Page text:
Apparently, the answer to “why did the chicken cross the road” is…. to get to the Pentagon?! Very early this morning, this chicken was caught sneaking around the security area at the Pentagon (we’re not kidding) and our officers were called to come pick her up. Sgt Ballena brought her safely to the shelter where she’ll stay until we find a new home for her! Now we need a name for her — suggestions welcomed!

Naturally, plenty of people had thoughts on social media about the military’s most wanted chicken and what it should be named.

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A rooster has been nabbed by Arlington animal control after a brief stint on the lam.

Yesterday morning, county animal control officers picked up a rooster that was found wandering near Lubber Run Park, southwest of Ballston, and brought it to the Animal Welfare League of Arlington.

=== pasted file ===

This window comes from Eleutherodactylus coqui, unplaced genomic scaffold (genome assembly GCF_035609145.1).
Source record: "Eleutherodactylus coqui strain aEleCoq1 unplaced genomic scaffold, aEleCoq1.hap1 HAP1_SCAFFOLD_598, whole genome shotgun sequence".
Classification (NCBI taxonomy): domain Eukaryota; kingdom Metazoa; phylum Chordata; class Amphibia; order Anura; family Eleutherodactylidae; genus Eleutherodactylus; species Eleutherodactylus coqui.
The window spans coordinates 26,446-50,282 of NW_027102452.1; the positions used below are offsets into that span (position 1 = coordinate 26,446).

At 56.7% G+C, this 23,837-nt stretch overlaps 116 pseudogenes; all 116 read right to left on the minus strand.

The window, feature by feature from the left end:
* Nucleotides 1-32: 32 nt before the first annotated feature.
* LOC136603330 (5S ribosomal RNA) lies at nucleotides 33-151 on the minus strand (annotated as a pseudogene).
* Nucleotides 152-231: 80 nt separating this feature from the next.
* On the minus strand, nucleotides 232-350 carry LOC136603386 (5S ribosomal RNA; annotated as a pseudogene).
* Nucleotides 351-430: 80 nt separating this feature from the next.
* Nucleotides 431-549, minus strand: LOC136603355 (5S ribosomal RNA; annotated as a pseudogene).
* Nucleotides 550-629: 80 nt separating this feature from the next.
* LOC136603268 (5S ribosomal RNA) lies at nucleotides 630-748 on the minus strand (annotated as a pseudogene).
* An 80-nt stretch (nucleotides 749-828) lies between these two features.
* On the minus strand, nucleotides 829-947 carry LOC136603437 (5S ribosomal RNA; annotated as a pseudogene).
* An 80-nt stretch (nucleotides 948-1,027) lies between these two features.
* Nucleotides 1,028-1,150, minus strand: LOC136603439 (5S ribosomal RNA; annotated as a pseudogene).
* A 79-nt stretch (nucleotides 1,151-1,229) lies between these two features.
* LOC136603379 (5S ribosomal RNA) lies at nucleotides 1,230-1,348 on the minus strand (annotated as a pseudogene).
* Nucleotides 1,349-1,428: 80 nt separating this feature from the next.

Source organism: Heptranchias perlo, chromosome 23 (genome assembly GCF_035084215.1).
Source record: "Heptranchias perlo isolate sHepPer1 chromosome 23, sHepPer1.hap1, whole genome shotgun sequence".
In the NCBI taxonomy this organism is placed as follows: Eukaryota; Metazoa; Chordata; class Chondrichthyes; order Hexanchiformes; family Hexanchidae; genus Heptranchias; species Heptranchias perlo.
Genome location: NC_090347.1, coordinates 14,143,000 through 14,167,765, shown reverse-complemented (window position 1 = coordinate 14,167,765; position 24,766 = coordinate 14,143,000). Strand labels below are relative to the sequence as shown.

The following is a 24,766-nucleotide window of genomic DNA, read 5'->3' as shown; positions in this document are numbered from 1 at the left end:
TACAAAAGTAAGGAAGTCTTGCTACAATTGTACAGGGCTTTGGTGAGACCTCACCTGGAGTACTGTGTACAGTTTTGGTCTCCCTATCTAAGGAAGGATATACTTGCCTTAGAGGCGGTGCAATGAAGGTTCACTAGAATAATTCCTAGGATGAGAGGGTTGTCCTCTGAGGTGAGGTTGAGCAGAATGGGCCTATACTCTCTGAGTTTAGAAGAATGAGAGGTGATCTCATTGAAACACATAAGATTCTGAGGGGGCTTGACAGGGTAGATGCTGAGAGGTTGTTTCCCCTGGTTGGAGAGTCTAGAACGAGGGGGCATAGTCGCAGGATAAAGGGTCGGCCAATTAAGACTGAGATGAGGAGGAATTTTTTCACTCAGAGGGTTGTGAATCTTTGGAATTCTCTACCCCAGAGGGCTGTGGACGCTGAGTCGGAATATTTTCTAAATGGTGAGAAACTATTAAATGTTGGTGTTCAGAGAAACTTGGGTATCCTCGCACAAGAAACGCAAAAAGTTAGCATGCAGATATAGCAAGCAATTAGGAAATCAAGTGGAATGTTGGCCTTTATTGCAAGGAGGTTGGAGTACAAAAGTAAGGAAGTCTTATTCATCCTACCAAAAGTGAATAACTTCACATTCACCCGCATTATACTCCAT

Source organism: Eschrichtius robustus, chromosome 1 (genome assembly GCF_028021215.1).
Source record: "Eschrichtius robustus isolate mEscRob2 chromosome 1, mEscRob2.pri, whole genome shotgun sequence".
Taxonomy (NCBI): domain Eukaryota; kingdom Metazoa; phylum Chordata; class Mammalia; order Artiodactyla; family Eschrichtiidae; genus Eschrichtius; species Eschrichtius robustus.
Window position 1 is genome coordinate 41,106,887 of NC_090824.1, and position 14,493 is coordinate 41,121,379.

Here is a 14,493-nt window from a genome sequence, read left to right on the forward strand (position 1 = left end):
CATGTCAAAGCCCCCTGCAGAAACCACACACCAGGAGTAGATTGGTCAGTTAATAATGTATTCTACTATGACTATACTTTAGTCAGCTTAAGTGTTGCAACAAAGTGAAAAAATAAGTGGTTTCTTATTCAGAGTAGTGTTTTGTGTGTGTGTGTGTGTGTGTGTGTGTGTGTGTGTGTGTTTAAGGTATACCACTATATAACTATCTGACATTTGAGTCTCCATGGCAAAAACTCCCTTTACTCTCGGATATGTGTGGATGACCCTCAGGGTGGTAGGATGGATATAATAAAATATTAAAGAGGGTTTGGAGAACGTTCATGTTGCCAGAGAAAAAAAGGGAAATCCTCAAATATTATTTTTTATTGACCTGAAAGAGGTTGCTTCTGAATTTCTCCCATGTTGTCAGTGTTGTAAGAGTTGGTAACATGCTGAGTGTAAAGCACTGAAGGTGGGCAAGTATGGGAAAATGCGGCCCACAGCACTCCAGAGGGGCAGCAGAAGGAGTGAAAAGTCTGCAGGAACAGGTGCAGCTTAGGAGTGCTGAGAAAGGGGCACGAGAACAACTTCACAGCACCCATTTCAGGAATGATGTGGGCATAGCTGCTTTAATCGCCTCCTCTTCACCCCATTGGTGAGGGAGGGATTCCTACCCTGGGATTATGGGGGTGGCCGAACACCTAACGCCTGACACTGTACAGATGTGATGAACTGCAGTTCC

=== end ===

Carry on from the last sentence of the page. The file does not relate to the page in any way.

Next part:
The rooster appeared healthy and was found “running in the front and back yards of the houses that backed up [to] Lubber Run,” according to the responding animal control officer.

The rooster will be kept at AWLA during the stray period (typically, five to seven days) where its caretaker can come to claim the bird.

If no one claims it, the organization will find a “specialized sanctuary farm” for the rooster, AWLA Chief Animal Control Officer Jen Toussaint tells ARLnow.

Wandering flightless birds are a common occurrence in Arlington, notes Toussaint, with animal control officers bringing in a decent number every year.

While roosters (and other fowl, like chickens, ducks, turkeys, patridges) are technically legal in Arlington County, there are strict restrictions on where the birds can go and how they can be housed.